Drug-laser combination proves effective for diabetic blindness

Los Angeles Times

For the first time in a quarter of a century, researchers have identified a new treatment for diabetic macular edema, a potentially blinding disorder that affects about 1 million Americans, researchers said Tuesday.

The treatment uses a drug called ranibizumab, which when administered in combination with laser phototherapy is twice as effective at reversing vision loss as laser therapy alone. Laser therapy to prevent leakage of blood vessels in the retina has been the gold standard since it was introduced in 1985. The findings were reported online in the journal Ophthalmology.

Nearly 50% of those who received both the drug and phototherapy had a visual improvement of at least two lines on an eye chart, compared with 28% of those receiving only phototherapy, researchers found. And only about 5% of those receiving both therapies had further deterioration of vision, compared with 14% of those receiving just phototherapy.

“This will have a major impact on how ophthalmologists will treat macular edema in people with diabetes,” said Dr. Neil M. Bressler of the Wilmer Eye Institute at Johns Hopkins University, who led the study. The drug, sold under the brand name Lucentis, is already approved for treatment of macular degeneration, and physicians can use it off-label to treat macular edema, he said.

Macular edema is a form of diabetic retinopathy, which is the most common cause of vision loss in working-age Americans. It is marked by leakage of small blood vessels in the retina, the light-sensitive portion of the eye.

When fluid accumulates in the center of the retina — the macula — the condition is called macular edema. Increased pressure damages the cells, impairing vision. Because the macula is the most important part of the retina for reading, driving and recognizing faces, macular edema can be severely disabling.

Ranibizumab, manufactured by the biotech company Genentech, is what’s known as a monoclonal antibody — a protein created to bind to a molecule in a specific way. Injected into the eye, it slows leakage by blocking the receptor for a hormone called vascular endothelial growth factor, or VEGF.

Bressler’s team studied 691 diabetics at 52 clinical centers. Some had both eyes treated, for a total of 854 eyes. Patients were divided into four groups — receiving either ranibizumab plus prompt laser treatment, the drug plus delayed laser treatment, laser treatment plus an injected steroid called triamcinolone, or laser treatment plus a sham injection.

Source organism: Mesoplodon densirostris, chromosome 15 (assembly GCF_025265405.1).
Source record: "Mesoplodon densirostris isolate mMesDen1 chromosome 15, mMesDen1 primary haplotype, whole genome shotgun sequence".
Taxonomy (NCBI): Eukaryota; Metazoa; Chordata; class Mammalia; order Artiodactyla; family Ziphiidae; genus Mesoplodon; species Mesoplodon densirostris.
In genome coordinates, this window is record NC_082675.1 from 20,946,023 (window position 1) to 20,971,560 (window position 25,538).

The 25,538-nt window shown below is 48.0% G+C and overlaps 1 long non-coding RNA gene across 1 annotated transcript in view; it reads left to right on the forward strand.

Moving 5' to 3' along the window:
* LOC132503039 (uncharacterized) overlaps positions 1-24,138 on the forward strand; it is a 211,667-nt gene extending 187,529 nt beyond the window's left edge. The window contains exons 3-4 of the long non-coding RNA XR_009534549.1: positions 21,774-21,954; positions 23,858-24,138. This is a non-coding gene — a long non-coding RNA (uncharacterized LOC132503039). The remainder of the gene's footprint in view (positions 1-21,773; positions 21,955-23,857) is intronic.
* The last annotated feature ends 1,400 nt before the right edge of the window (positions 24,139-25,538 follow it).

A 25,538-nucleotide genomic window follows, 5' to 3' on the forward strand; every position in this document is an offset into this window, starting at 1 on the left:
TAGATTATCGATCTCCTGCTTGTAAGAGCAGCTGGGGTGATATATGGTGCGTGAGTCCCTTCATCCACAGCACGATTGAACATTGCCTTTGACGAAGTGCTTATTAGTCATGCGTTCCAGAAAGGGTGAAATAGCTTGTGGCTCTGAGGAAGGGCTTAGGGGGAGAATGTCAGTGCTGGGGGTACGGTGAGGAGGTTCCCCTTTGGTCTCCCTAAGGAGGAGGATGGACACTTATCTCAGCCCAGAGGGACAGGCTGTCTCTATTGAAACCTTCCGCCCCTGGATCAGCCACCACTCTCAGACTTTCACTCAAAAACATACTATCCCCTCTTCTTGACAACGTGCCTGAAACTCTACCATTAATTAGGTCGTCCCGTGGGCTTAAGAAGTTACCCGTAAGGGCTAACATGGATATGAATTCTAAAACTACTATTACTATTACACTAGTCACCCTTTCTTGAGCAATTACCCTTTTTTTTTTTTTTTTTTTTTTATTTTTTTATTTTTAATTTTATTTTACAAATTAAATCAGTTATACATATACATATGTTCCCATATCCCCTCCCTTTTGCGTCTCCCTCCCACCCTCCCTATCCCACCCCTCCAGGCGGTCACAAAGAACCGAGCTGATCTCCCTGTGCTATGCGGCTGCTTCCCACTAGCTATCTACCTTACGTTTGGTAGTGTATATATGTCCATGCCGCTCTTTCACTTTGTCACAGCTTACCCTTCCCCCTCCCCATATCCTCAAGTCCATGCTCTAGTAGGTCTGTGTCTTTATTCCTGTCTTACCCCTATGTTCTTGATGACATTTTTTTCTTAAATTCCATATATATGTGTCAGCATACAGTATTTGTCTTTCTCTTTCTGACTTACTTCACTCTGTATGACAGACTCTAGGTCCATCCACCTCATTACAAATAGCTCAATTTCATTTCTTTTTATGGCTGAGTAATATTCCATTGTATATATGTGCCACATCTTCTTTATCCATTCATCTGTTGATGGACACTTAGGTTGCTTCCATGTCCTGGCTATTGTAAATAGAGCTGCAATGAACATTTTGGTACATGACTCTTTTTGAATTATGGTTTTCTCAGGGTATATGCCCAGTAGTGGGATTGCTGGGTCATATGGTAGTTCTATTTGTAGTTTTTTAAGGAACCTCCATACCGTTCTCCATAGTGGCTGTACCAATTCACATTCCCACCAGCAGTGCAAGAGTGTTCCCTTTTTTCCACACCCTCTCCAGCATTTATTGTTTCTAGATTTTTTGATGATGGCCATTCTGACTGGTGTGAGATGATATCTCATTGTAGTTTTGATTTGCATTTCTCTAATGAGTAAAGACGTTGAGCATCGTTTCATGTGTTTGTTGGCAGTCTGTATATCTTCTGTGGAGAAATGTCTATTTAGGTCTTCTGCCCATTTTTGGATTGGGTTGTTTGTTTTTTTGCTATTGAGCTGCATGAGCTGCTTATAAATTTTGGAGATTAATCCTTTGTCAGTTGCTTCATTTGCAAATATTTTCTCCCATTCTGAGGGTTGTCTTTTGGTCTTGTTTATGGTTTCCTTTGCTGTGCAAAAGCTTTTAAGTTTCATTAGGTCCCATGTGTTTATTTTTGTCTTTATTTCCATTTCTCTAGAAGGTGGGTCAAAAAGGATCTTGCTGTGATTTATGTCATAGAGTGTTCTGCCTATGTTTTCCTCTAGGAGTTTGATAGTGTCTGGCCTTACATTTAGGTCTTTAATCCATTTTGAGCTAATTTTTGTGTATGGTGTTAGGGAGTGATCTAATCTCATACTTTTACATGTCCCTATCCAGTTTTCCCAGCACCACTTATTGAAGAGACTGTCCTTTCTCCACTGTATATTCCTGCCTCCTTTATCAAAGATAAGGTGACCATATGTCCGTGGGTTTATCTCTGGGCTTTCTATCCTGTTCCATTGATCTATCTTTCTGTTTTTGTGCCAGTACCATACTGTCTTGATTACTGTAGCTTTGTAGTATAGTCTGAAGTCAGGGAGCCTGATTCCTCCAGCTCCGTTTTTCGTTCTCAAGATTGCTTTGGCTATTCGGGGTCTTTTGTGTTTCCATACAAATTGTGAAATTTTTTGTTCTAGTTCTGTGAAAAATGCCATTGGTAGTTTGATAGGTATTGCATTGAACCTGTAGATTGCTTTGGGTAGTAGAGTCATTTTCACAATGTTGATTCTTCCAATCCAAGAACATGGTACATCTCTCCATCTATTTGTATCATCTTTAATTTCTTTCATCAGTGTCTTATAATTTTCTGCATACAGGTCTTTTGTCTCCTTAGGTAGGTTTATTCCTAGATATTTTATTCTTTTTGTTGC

After a year of follow-up, nearly 50% of those receiving Lucentis had a visual improvement of two lines on a vision chart, meaning they could read letters that were at least a third smaller than they could read before the study. It didn’t matter whether laser treatment was prompt or deferred.

About 28% of those receiving laser treatment alone or in combination with triamcinolone had a similar improvement. But though there were very few complications related to Lucentis — primarily infections associated with the injection — about 30% of those receiving triamcinolone developed high intraocular pressure requiring treatment, and 60% developed cataracts requiring surgery.

The trial was funded by the National Eye Institute, but Genentech donated the expensive drug and contributed $9 million to the cost of the trial.

After earlier small studies suggested that such treatment could benefit macular edema patients, some ophthalmologists have been using Genentech’s anti-cancer drug Avastin, which also blocks VEGF receptors, to treat the condition macular edema because it is much cheaper. It costs less than $100 per dose, compared with about $2,000 for Lucentis, and the eye institute has been criticized for testing Lucentis rather than the cheaper drug.

Dr. Frederick L. Ferris III, the institute’s clinical director, acknowledged at a news conference that Genentech’s financial contributions to the trial had swayed the decision-making process.